Real Estate Market Reaches $47 Trillion Record High

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Real Estate Market Reaches $47 Trillion Record High

Aug 22, 2023 | News | 0 comments

In June 2023, US home value peaked at $46.8T, surpassing the $46.6T record from a year ago. Over a year, the market gained 0.4% ($166.2B) and 19.1% ($7.5T) in two years. It offset a $2.9T decline due to rising mortgage rates (Jun ’22 – Feb ’23).

Chen Zhao from Redfin noted that the dominance of 30-year fixed-rate mortgages sustains home values. Pandemic-era 3% rates anchor homeowners, limiting housing supply and preventing value drops for current buyers.

Around 90% of homeowners currently hold mortgages with rates below 6%, contrasting with today’s average of 6.96%. Consequently, only 1% of homes changed ownership this year, the lowest in a decade. U.S. homes for sale dropped 15% YoY in June, an all-time low. Of 32 major metros with falling June home values, 11 were in Texas. Notably, Austin’s home value fell 9.6%, followed by Oakland, Seattle, San Francisco, and Los Angeles. Overpriced West Coast markets suffered due to remote worker migrations, tech layoffs, and higher rates. Similarly, Sun Belt metros like Austin, Phoenix, and Las Vegas saw value declines after a pandemic-driven surge.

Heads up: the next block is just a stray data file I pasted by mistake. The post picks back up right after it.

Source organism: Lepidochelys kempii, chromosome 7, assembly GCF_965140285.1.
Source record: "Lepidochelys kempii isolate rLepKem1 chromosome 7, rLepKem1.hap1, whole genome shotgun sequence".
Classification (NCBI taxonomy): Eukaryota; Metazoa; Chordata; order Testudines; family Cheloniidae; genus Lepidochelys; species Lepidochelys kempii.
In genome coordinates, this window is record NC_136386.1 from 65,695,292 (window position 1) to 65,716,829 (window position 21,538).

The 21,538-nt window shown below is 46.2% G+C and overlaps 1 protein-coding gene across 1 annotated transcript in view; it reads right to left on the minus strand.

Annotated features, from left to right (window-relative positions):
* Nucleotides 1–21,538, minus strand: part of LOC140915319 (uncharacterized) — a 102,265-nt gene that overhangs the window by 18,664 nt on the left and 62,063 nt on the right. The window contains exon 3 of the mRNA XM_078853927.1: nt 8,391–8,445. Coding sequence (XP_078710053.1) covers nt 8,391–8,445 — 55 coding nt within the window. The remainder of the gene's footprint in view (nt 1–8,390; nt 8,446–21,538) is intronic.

Austin’s Redfin Premier agent Carmen Gioia noted the rarity of multiple house offers. Buyers take time due to abundant inventory. Gioia warns sellers of potential weeks-long sales, even with good pricing.

Los Angeles saw the biggest home value decline, down $152.6 billion YoY in June, followed by Oakland, Seattle, Phoenix, and San Francisco. Conversely, affordable markets like Little Rock, Camden, and Milwaukee saw notable gains. Atlanta had the largest increase, up $40.1 billion YoY, trailed by Boston, Miami, New Brunswick, and Montgomery County.

Redfin reported Millennials’ home values rose 2.9% YoY to $5 trillion in Q1 2023, overtaking other generations. Millennials outpaced the Silent Generation for a second consecutive quarter. Silent Generation homes dropped 11.4% to $4.7 trillion, Generation X fell 0.7% to $13.4 trillion, and Baby Boomer homes remained at $18 trillion.